Some couples have difficulty talking about sex.  What your partner needs and desires may be different from what you need and desire. Effective communication is something that can be learned.  Open communication about sex is also something that can be learned.

 

An article in Psychology Today talks about how almost all couples suffer from sexual desire problems.  The number one reason that couples break up is from communication problems.  A lack of communication about sex is assumed to be a large problem for some couples to.

 

When you try to have conversations about sex, it is very similar to other conversations with your partner.  Effective communication has to be learned.  Don’t be judgmental and have an open mind that what they want and need may be different from your wants and needs.

Remember these things about sex:

  • Communicating about sex can be difficult
  • Foreplay is important
  • Be humble to establish true passion with your partner
  • Removing tension will make bedroom time more fun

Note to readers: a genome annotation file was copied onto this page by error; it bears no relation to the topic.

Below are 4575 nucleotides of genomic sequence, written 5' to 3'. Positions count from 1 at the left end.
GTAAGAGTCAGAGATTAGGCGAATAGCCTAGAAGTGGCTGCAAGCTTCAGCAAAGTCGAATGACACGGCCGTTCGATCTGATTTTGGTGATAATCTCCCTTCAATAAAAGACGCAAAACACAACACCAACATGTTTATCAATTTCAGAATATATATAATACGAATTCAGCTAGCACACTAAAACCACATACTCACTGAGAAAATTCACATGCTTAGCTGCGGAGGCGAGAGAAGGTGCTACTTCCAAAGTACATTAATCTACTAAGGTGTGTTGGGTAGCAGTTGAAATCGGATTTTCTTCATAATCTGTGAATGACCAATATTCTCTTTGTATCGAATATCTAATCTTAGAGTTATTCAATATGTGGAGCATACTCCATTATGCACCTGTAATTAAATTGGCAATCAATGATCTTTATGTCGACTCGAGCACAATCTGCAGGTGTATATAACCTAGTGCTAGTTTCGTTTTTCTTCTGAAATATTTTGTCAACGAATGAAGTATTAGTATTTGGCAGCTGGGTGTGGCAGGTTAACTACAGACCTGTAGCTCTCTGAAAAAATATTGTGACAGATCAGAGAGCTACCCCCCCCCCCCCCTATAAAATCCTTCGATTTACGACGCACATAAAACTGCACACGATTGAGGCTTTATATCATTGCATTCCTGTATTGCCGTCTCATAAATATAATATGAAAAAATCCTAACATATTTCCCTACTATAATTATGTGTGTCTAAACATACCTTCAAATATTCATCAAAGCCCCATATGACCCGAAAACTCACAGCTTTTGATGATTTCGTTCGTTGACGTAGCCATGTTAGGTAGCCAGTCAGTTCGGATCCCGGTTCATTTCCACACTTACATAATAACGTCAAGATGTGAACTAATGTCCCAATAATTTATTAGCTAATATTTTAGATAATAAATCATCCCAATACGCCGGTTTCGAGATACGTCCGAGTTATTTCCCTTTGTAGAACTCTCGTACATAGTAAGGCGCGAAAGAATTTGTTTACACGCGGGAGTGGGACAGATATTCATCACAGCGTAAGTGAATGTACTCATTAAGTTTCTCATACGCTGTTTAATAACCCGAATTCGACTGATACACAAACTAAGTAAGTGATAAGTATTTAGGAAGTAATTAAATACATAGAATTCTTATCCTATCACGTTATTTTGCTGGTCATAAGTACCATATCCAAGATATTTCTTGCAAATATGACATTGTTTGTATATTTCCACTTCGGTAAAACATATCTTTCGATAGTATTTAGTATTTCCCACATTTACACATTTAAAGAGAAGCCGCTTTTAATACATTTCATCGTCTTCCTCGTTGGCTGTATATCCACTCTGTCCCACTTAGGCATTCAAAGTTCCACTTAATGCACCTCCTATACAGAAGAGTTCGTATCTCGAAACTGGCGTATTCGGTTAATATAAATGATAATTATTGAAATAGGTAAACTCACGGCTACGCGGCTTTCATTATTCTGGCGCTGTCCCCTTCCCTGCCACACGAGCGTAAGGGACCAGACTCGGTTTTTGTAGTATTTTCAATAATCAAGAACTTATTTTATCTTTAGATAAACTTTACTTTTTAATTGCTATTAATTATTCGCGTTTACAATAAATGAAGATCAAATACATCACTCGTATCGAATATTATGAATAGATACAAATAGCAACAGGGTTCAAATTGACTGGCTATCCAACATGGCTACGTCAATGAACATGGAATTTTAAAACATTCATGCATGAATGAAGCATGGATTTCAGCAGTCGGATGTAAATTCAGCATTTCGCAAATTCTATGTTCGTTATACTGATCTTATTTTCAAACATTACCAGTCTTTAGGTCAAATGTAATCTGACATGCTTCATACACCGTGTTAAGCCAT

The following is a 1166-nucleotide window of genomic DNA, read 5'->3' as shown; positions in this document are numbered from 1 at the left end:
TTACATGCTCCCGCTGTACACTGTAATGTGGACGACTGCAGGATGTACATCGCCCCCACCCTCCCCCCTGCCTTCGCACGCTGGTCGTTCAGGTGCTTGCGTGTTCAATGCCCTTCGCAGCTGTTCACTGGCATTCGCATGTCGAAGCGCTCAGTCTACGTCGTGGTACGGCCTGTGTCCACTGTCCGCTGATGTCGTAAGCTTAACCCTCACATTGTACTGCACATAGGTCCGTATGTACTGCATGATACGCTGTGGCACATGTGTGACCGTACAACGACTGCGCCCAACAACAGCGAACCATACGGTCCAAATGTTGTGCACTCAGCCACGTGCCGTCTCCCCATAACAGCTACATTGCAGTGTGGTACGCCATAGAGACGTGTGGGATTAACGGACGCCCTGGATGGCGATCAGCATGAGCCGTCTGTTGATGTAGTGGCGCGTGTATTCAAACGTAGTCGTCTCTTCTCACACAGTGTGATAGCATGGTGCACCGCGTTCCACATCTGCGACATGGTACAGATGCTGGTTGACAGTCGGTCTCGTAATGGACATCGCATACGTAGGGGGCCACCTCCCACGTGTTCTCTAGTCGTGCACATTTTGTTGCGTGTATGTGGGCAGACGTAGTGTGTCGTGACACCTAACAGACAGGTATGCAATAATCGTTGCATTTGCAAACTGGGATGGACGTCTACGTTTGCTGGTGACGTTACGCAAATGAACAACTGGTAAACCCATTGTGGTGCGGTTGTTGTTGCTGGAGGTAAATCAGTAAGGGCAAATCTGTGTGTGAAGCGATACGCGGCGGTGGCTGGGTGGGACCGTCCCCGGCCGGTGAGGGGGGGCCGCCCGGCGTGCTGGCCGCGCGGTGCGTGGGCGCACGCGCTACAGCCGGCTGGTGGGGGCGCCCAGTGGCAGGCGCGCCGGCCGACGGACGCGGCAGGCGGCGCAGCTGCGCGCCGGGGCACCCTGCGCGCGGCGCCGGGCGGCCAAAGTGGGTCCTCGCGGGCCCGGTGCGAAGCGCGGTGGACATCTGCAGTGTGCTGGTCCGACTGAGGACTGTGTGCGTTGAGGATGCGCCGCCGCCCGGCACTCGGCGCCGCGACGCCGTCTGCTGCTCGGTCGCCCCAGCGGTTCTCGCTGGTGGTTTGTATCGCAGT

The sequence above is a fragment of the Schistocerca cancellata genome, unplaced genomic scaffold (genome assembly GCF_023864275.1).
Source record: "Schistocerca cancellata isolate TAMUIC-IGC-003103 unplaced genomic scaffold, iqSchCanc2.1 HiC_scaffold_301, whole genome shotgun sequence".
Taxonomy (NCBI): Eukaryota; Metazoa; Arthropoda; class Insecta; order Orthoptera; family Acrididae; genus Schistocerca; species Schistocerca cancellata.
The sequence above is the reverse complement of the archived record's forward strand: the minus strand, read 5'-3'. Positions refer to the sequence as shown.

If you are unsure about certain bedroom issues and want more information on sex topics, great articles from well written and educated people can be found on: http://www.psychologytoday.com/topics/sex

 

 

How to Know If Your Relationship Will Last

Relationships go through a lot of different trials, but some situations can bring out someone’s nature more quickly.  Look at this list to make sure you see your significant other in the given situations or scenarios:

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  • Friends and Family.  You should spend ample time with your partners’ family and friends.  Look at how they interact with those closest to them.
  • Wedding.  You should accompany each other to at least one wedding before ever thinking about tying the knot yourself.
  • Traveling.  Go on a trip or two with your significant other (preferably a week or more).  See how they pack, travel, and work through unfamiliar places.